On Day 31 of the NHL lockout, commissioner Gary Bettman, feeling heat to save the season in the midst of a public-relations disaster, threw the NHL Players' Association a bone by offering up a collective bargaining agreement.
Trying to save an 82-game schedule that would start Nov. 2, the NHL offered a six-year CBA Tuesday with a significant 50-50 revenue split and the ball is in the players' court to craft a response so serious negotiations can begin.
Can this lead to a deal?
"Subject to a lot of little details and a couple of big ones but this is the icebreaker," a league insider said Tuesday.
The NHL can only hope he's right. The players won't accept the latest offer, but the decision by Bettman and deputy commissioner Bill Daly to table a new deal in Toronto represents the first movement since the lockout started Sept. 15.
After offering the players a 24% salary rollback with the first offer on July 13, the NHL just didn't back down, it capitulated on several of demands. Sources say the players won't be able to squeeze much more out of the NHL.
While the league was concerned about negotiating against itself, sources say Bettman was so frustrated by Donald Fehr's unwillingness to discuss the "core economic issues" the NHL felt it had to extend an olive branch.
A source said the decision by Bettman and the league to lock out the players for the third time in 20 years wasn't well received on either side of the border while many governors were concerned about the hit the NHL was taking publicly.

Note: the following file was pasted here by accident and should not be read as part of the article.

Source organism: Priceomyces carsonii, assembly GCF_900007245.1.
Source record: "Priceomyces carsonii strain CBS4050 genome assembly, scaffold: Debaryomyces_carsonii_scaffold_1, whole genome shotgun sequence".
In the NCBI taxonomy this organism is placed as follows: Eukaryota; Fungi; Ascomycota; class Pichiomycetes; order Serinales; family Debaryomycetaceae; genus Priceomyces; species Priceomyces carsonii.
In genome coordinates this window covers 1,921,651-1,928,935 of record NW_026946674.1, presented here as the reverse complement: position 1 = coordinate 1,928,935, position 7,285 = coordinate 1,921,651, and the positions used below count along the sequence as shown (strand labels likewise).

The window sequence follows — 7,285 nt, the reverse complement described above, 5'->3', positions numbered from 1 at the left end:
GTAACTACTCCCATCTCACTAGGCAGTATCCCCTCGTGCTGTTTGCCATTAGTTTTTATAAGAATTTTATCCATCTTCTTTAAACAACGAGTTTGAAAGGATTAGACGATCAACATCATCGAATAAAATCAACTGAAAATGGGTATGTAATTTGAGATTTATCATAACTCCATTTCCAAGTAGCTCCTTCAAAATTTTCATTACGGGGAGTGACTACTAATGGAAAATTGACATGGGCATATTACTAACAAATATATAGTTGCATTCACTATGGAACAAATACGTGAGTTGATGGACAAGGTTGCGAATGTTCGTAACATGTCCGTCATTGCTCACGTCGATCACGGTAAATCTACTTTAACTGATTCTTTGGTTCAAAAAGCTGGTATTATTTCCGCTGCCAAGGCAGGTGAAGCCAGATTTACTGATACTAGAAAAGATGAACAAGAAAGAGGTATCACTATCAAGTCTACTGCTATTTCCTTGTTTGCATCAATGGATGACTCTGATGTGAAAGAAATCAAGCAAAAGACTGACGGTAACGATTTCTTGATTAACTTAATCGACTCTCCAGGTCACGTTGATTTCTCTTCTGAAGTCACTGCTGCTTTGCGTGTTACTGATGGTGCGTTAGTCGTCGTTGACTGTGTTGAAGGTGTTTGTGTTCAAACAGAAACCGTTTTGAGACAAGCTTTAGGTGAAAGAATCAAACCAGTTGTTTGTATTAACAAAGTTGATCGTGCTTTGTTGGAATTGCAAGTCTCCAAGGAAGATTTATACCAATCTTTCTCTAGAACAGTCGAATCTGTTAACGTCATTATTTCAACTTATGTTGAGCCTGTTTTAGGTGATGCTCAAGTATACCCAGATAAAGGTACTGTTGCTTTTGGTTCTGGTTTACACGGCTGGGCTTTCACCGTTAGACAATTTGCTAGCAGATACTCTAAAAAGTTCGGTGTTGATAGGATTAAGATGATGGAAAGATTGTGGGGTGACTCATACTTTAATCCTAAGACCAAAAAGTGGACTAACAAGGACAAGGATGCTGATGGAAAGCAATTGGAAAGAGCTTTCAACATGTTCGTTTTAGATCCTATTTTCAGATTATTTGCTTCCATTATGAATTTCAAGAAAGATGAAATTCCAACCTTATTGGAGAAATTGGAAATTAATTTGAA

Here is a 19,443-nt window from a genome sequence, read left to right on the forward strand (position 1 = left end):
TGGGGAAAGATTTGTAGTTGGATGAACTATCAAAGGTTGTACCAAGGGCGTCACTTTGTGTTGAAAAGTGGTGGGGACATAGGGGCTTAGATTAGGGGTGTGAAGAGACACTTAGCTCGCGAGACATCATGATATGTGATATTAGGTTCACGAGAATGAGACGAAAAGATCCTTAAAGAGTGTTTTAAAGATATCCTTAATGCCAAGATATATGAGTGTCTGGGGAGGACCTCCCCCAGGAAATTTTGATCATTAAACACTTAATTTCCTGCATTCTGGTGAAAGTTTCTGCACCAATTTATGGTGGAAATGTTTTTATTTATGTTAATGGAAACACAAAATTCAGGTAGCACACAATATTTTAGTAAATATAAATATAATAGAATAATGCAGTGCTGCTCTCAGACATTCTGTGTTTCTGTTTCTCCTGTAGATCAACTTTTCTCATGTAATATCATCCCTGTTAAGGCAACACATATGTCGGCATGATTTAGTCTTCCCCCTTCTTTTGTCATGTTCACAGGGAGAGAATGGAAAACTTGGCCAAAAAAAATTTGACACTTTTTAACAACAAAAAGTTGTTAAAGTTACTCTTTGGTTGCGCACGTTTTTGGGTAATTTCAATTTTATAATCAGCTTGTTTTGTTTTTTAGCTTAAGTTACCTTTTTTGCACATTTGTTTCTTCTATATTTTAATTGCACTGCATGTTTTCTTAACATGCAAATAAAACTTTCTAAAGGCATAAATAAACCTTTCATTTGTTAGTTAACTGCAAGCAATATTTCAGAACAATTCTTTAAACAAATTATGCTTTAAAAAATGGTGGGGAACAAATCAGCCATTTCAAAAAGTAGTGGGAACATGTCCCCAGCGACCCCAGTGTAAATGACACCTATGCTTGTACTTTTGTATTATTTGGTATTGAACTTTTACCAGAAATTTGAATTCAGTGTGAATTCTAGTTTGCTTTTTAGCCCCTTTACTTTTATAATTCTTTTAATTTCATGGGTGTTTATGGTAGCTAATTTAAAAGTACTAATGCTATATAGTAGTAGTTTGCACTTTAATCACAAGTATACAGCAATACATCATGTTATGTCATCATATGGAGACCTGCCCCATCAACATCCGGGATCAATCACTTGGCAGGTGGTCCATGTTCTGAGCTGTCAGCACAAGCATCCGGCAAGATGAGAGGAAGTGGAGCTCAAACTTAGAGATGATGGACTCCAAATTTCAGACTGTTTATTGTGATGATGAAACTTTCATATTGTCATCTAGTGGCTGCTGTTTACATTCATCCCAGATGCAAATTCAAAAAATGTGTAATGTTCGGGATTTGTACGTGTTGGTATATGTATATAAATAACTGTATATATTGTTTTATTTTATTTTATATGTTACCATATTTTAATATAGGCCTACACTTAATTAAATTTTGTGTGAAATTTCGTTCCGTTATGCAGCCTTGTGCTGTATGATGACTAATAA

As for the players, they're bleeding cash.
"There is pressure on both sides to play," another insider said, speaking on the condition of anonymity.
A league source said this is a step in the right direction, but if the players accept a 50-50 split in hockey-related revenues, then there will be more than a $200-million shortfall for the NHL that will have to be made up somehow.
The players currently receive 57% of the revenues so this offer will represent a big drop in the way the pot of money is split. Bettman told reporters that all contracts for this year would be guaranteed under the proposal.
This is still a pay cut for the players and the salary cap will drop after a guarantee in the first season.
So, how does the NHLPA respond? The union held a conference call with the negotiating committee late Tuesday to discuss the initial thoughts. Its enthusiasm wasn't nearly as strong as the public reaction.
The union can't outright dismiss the deal but on the call the players didn't like the idea of the 50-50 split, they weren't thrilled with the five-year limit on contracts and they want executive director Fehr to go back to the league.
"If there's a response that we can make that will advance the process, of course we will," Fehr said. "I've been looking for a way to get these negotiations jump-started and if this does it, that'd be great. We'll see though."
A source said what happened Tuesday was the official start of true negotiations between the NHL and the union. The Sept. 15 expiration date on the CBA wasn't a real deadline. Neither was opening night on Oct. 11.
We know that Nov. 2 is the drop-dead date to play a full 82-game schedule. The sides can begin real negotiations with a deadline of Oct. 25 so the league is able to hold a one-week training camp.
"My guess is what we're going to see now is 10 days of very intense negotiations," a league source said. "There will be ups and there will be downs, but this is a starting point that maybe should have been offered in July."